By: Deanna Mayer, CPA, CFO, MSBO Board Member, Director of Finance and Human Resources, Eastern Upper Peninsula ISD
When did you know that you wanted to go into school business? Did you work at your local school as a student intern, student teacher assistant (for those of us old enough that this was allowed when we were in school), or at the university/college you attended? I was a student teacher assistant in high school and university student worker for a semester in the accounting office. Those were both exceptional experiences that started my love for education. I learned that we can make the lives of young people better.
According to the Webster’s Dictionary the definition of an intern is, “an advanced student or graduate usually in a professional field gaining supervised practical experience.”
The Eastern Upper Peninsula ISD has a long-standing partnership with the local university and local school district career center to help facilitate “supervised practical experience.”
We provide students with a variety of experiences in the areas of business/accounting, technology, general education, REMC, and special education. It is a win-win situation for us and for students. Our business/accounting interns not only help us scan documents for electronic storage, but also, process accounts payable, process payroll-including ORS reconciliations, reconcile balance sheets, create invoices, prepare/enter journal entries, process bank reconciliations, and help with year-end/audit preparation. They develop skills that further their careers and they gain experience that they can include on their resume.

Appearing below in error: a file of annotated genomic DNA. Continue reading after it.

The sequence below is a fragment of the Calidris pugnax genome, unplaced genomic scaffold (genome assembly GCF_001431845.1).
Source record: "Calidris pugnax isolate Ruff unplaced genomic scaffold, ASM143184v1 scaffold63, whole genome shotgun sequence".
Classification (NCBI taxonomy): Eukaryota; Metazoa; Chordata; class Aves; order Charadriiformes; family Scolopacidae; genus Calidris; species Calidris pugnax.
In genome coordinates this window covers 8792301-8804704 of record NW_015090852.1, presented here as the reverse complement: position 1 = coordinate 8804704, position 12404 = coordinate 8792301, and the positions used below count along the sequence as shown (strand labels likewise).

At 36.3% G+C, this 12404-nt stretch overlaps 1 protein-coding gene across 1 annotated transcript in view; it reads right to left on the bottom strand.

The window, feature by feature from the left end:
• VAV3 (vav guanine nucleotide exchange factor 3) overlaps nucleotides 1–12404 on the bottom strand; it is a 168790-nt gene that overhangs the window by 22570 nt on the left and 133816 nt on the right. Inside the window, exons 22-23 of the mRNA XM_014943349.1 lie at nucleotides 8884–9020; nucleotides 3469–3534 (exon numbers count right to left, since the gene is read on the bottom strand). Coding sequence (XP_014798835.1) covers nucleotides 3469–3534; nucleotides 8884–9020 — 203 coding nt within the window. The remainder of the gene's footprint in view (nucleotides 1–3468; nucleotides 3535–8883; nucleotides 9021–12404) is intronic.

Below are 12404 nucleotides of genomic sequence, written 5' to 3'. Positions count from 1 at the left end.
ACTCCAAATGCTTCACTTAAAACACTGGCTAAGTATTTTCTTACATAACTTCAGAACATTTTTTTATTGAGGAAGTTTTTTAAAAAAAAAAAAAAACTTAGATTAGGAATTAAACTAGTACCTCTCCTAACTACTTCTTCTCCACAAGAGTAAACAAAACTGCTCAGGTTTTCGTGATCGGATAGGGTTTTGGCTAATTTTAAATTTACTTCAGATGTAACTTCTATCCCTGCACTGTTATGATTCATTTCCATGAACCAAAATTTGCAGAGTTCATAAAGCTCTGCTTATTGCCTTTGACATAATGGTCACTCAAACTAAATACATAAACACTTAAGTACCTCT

Having a student worker is not without challenges. We are all super busy with our day to day schedule and taking the time to work with someone is an investment that, if done correctly, can pay off in the long run. The students work alongside professionals in various areas who take them “under their wing” and show them all they know. A few years back, we converted our finance software. Our intern jumped right into the trenches with us and turned out to be a huge asset on the conversion! A few years later, we were able to hire her.
Students are eager learners. They want to expand their knowledge base as much as possible. They are often shy and lack confidence. It is super exciting to watch them come out of their shell and gain the confidence that will help them become successful upon graduation.
Watching students take the knowledge and theory they have learned sitting in the classroom and apply it to real work situations is very rewarding. I encourage all of you to find a way to mentor and help make a difference in the next generation.